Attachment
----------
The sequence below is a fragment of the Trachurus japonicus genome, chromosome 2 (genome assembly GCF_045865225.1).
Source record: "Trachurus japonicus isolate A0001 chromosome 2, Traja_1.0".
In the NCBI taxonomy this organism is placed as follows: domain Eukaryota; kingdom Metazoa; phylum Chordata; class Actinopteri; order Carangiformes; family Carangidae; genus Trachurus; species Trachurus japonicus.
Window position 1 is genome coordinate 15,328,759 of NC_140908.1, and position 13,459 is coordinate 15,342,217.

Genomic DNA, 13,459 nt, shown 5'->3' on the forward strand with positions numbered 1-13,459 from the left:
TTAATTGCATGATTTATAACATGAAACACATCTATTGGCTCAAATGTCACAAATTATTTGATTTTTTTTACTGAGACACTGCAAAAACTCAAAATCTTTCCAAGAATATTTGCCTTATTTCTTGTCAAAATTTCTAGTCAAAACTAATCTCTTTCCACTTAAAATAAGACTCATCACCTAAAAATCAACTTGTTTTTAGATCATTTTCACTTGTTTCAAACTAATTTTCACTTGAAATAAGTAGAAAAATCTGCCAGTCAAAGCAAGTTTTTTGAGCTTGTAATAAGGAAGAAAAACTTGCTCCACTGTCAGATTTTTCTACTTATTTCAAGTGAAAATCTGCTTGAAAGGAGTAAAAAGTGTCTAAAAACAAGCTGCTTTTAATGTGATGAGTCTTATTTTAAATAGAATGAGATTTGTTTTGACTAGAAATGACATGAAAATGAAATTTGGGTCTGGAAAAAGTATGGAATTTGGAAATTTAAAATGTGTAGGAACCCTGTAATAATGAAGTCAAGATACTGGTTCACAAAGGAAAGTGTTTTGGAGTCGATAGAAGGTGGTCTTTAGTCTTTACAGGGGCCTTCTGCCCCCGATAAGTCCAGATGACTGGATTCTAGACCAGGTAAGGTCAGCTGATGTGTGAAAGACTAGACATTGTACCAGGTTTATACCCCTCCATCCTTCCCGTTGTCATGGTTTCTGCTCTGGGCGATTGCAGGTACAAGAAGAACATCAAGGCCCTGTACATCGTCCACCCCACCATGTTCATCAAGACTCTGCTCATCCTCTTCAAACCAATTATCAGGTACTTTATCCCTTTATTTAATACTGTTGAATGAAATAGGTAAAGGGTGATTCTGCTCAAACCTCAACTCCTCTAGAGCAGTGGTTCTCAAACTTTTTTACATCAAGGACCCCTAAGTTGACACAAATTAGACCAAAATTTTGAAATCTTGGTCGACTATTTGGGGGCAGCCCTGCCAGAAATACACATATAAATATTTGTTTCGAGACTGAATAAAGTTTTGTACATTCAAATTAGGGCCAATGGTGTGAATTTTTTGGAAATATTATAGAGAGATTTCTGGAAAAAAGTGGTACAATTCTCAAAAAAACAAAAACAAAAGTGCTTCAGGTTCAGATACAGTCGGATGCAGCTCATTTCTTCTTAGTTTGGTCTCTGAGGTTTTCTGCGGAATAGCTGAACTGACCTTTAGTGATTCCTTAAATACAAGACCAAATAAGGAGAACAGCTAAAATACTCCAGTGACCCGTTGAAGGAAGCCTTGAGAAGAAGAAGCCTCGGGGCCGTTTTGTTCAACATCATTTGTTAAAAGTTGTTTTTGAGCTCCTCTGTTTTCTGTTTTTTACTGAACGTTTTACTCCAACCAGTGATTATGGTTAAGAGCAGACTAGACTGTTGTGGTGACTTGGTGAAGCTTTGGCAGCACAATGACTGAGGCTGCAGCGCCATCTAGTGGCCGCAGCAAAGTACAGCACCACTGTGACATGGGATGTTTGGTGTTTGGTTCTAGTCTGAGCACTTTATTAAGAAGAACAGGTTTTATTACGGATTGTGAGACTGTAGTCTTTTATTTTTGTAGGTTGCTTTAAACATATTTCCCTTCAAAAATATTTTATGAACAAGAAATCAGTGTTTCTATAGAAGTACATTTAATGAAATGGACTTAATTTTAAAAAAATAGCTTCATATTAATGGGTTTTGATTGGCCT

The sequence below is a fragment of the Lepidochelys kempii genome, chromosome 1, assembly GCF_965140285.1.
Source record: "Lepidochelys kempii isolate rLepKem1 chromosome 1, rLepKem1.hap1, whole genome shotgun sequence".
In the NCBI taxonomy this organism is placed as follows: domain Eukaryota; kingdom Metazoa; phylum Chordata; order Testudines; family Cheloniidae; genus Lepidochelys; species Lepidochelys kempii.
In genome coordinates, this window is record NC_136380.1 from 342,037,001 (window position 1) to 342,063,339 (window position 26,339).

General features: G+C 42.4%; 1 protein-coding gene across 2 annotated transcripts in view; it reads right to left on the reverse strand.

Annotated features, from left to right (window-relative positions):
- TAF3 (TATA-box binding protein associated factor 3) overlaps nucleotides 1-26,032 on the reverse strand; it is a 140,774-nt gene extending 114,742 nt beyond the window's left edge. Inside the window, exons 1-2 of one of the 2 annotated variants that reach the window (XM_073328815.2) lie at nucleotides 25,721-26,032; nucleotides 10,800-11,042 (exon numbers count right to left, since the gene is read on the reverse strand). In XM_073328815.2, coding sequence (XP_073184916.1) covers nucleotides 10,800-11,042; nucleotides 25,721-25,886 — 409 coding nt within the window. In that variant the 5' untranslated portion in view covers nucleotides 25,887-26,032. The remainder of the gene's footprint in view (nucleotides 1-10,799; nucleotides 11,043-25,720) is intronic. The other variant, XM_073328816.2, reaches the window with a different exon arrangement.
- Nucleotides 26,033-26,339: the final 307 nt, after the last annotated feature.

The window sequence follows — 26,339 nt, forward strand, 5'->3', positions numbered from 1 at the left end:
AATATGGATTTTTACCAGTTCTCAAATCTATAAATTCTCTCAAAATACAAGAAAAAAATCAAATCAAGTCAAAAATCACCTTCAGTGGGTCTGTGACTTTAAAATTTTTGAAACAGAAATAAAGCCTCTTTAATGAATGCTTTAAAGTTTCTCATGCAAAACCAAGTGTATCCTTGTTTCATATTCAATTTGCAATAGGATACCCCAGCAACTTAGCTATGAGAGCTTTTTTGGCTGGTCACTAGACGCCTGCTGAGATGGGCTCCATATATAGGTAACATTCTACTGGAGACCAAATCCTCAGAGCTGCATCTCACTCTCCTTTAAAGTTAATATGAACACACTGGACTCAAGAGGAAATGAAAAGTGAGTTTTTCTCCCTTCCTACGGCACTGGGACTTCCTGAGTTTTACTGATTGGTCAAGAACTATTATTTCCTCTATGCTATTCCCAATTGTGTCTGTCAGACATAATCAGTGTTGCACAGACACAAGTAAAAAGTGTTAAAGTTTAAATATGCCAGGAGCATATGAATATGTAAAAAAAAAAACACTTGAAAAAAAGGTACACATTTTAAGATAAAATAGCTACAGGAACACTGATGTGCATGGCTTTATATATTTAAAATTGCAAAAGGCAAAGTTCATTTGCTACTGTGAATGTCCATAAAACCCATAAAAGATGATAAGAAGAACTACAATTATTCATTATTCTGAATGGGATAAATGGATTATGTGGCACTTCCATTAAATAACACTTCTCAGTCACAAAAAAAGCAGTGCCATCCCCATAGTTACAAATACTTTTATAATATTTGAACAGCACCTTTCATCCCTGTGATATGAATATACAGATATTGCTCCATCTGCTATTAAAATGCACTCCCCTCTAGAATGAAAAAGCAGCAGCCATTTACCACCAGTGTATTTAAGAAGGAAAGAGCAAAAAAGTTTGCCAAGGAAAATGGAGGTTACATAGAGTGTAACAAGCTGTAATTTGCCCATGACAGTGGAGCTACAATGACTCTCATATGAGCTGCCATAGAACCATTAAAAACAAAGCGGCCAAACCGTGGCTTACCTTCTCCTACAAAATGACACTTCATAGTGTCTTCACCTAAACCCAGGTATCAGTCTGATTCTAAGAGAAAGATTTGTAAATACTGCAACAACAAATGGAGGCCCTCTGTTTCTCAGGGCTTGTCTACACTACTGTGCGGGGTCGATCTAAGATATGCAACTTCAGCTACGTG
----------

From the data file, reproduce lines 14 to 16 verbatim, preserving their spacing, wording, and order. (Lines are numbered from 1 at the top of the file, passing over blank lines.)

- Nucleotides 26,033-26,339: the final 307 nt, after the last annotated feature.

The window sequence follows — 26,339 nt, forward strand, 5'->3', positions numbered from 1 at the left end:
AATATGGATTTTTACCAGTTCTCAAATCTATAAATTCTCTCAAAATACAAGAAAAAAATCAAATCAAGTCAAAAATCACCTTCAGTGGGTCTGTGACTTTAAAATTTTTGAAACAGAAATAAAGCCTCTTTAATGAATGCTTTAAAGTTTCTCATGCAAAACCAAGTGTATCCTTGTTTCATATTCAATTTGCAATAGGATACCCCAGCAACTTAGCTATGAGAGCTTTTTTGGCTGGTCACTAGACGCCTGCTGAGATGGGCTCCATATATAGGTAACATTCTACTGGAGACCAAATCCTCAGAGCTGCATCTCACTCTCCTTTAAAGTTAATATGAACACACTGGACTCAAGAGGAAATGAAAAGTGAGTTTTTCTCCCTTCCTACGGCACTGGGACTTCCTGAGTTTTACTGATTGGTCAAGAACTATTATTTCCTCTATGCTATTCCCAATTGTGTCTGTCAGACATAATCAGTGTTGCACAGACACAAGTAAAAAGTGTTAAAGTTTAAATATGCCAGGAGCATATGAATATGTAAAAAAAAAAACACTTGAAAAAAAGGTACACATTTTAAGATAAAATAGCTACAGGAACACTGATGTGCATGGCTTTATATATTTAAAATTGCAAAAGGCAAAGTTCATTTGCTACTGTGAATGTCCATAAAACCCATAAAAGATGATAAGAAGAACTACAATTATTCATTATTCTGAATGGGATAAATGGATTATGTGGCACTTCCATTAAATAACACTTCTCAGTCACAAAAAAAGCAGTGCCATCCCCATAGTTACAAATACTTTTATAATATTTGAACAGCACCTTTCATCCCTGTGATATGAATATACAGATATTGCTCCATCTGCTATTAAAATGCACTCCCCTCTAGAATGAAAAAGCAGCAGCCATTTACCACCAGTGTATTTAAGAAGGAAAGAGCAAAAAAGTTTGCCAAGGAAAATGGAGGTTACATAGAGTGTAACAAGCTGTAATTTGCCCATGACAGTGGAGCTACAATGACTCTCATATGAGCTGCCATAGAACCATTAAAAACAAAGCGGCCAAACCGTGGCTTACCTTCTCCTACAAAATGACACTTCATAGTGTCTTCACCTAAACCCAGGTATCAGTCTGATTCTAAGAGAAAGATTTGTAAATACTGCAACAACAAATGGAGGCCCTCTGTTTCTCAGGGCTTGTCTACACTACTGTGCGGGGTCGATCTAAGATATGCAACTTCAGCTACGTG